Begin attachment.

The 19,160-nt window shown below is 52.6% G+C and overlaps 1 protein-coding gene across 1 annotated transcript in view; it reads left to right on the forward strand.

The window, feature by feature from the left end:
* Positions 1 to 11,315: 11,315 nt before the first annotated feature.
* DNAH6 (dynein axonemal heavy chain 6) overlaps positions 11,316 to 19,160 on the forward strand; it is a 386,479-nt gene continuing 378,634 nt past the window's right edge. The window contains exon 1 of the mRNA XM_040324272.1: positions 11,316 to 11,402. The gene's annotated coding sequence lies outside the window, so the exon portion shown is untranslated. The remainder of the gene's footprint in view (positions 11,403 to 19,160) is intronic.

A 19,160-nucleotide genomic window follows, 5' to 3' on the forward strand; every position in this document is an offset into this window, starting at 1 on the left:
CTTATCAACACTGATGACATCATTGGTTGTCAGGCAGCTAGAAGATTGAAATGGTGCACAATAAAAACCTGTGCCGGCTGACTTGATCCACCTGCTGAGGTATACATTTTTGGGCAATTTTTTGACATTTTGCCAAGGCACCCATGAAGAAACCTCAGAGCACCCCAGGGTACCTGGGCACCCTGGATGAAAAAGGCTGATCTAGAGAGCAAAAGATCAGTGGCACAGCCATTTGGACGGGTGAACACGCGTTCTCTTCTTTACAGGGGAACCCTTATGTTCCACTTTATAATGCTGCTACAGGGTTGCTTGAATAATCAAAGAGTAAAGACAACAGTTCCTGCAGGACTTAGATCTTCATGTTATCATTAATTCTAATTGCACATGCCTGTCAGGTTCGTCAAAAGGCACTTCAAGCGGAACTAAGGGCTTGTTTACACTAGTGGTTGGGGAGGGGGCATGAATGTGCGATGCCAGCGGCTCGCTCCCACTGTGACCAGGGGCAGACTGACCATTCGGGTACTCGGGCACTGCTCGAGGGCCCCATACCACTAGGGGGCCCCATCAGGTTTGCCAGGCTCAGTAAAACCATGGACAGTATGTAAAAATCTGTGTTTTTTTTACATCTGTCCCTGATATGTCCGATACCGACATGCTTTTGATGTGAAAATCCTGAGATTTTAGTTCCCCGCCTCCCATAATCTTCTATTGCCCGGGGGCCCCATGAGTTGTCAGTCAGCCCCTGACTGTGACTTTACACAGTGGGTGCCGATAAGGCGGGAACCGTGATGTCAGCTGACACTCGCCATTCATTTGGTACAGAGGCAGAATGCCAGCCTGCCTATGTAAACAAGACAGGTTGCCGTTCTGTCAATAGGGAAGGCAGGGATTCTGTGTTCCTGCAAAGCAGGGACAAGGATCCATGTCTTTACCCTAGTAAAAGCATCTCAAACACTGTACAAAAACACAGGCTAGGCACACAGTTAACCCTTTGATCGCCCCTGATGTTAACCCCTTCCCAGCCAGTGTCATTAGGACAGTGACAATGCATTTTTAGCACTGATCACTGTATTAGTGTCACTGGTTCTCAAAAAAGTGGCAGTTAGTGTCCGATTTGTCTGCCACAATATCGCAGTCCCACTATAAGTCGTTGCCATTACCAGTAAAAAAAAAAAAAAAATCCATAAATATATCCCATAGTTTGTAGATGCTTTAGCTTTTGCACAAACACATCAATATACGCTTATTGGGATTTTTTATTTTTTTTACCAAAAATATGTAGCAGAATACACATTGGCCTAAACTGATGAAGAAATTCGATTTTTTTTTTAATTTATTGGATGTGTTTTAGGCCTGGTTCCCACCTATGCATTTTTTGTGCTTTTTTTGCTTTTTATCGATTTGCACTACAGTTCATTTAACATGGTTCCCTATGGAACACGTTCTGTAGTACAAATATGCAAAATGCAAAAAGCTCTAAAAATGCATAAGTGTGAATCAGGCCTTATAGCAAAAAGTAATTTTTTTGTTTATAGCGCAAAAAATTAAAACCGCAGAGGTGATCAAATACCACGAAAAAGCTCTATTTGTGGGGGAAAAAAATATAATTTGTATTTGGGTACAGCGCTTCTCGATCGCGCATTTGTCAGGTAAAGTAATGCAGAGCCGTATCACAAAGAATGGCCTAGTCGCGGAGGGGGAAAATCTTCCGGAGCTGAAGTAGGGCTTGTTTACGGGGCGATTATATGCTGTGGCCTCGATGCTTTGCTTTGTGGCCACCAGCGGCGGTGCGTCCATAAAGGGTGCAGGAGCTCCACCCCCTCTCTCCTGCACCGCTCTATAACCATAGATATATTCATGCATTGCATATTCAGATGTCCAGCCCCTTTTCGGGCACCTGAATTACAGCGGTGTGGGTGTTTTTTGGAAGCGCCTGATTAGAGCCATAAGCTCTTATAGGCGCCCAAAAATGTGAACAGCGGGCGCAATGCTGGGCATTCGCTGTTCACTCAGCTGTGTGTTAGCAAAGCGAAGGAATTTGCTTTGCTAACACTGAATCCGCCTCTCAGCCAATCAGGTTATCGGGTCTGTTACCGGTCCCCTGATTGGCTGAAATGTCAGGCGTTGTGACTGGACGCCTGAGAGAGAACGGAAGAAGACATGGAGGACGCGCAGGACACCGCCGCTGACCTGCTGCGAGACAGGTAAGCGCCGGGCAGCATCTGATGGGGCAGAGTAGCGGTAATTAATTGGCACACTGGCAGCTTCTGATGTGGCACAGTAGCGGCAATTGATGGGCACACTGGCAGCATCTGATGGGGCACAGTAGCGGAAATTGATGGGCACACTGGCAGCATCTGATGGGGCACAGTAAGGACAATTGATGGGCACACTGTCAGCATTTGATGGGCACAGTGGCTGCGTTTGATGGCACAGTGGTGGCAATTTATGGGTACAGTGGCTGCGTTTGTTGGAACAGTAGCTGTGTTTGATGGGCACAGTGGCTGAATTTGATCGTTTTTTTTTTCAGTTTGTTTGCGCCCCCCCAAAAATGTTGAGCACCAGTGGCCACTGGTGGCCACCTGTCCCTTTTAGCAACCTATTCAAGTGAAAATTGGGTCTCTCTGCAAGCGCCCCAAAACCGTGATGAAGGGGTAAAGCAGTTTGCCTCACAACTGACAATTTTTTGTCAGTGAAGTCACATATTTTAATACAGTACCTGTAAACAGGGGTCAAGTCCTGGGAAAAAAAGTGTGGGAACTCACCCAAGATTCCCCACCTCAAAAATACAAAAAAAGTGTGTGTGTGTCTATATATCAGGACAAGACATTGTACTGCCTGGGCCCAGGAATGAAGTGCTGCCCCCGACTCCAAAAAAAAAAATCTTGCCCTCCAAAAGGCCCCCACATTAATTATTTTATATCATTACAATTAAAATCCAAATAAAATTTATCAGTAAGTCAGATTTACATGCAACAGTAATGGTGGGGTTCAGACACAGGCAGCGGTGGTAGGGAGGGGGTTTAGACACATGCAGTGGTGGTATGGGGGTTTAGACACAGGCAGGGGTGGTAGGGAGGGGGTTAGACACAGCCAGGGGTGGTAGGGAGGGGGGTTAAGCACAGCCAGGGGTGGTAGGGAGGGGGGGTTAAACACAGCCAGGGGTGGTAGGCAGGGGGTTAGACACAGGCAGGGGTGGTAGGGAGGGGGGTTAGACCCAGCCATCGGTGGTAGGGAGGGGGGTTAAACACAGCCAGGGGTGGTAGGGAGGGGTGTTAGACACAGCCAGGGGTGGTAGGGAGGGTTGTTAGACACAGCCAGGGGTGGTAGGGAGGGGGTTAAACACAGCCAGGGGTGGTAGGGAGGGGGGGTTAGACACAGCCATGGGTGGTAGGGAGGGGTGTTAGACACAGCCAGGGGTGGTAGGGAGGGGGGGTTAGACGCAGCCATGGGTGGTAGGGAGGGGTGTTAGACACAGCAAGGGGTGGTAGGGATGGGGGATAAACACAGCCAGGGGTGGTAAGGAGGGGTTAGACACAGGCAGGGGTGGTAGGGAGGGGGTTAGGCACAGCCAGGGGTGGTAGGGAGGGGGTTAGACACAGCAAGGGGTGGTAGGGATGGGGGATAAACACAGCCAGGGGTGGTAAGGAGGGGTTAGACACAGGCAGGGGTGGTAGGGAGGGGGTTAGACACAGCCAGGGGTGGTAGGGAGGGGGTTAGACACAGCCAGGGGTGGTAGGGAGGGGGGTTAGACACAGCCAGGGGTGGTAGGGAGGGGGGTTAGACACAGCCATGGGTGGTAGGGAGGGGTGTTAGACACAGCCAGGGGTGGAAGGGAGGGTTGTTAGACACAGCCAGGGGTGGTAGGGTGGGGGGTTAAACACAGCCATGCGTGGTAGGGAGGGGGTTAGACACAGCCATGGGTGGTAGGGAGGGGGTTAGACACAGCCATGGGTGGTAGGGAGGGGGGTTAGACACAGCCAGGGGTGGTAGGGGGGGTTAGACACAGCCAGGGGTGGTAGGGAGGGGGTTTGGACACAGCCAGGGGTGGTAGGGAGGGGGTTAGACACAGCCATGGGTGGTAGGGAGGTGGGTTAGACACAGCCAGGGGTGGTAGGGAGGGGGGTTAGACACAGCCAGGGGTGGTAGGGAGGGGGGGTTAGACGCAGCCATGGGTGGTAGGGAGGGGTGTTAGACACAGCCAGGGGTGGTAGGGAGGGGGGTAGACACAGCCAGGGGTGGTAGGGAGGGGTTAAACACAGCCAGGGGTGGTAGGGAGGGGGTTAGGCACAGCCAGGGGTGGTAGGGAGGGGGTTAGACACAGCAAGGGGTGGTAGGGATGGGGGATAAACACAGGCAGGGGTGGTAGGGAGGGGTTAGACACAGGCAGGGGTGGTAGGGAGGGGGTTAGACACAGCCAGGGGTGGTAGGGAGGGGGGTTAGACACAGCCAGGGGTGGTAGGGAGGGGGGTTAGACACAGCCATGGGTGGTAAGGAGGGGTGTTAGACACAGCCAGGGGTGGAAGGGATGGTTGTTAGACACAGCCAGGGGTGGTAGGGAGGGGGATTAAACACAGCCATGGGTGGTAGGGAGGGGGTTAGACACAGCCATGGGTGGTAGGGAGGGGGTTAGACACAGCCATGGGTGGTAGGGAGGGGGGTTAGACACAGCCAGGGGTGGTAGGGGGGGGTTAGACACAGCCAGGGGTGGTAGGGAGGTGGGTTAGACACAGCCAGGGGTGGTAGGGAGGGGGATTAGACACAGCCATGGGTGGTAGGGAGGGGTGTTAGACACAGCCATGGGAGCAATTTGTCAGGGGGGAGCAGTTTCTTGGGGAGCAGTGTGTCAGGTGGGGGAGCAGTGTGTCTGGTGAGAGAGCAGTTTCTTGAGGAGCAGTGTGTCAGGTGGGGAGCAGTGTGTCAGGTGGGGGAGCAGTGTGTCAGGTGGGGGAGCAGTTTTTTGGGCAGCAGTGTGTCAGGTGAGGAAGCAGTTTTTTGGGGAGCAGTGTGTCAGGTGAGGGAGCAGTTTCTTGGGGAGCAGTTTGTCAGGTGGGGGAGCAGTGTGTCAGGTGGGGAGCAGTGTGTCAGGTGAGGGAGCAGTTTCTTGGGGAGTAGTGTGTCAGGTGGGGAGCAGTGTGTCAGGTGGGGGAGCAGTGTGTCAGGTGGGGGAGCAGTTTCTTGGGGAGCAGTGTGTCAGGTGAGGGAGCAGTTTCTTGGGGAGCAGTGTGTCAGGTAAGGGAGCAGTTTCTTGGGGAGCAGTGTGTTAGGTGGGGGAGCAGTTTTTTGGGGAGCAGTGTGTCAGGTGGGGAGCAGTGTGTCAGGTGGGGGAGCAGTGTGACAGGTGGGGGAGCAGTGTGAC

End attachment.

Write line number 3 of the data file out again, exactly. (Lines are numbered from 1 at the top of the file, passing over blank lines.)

* Positions 1 to 11,315: 11,315 nt before the first annotated feature.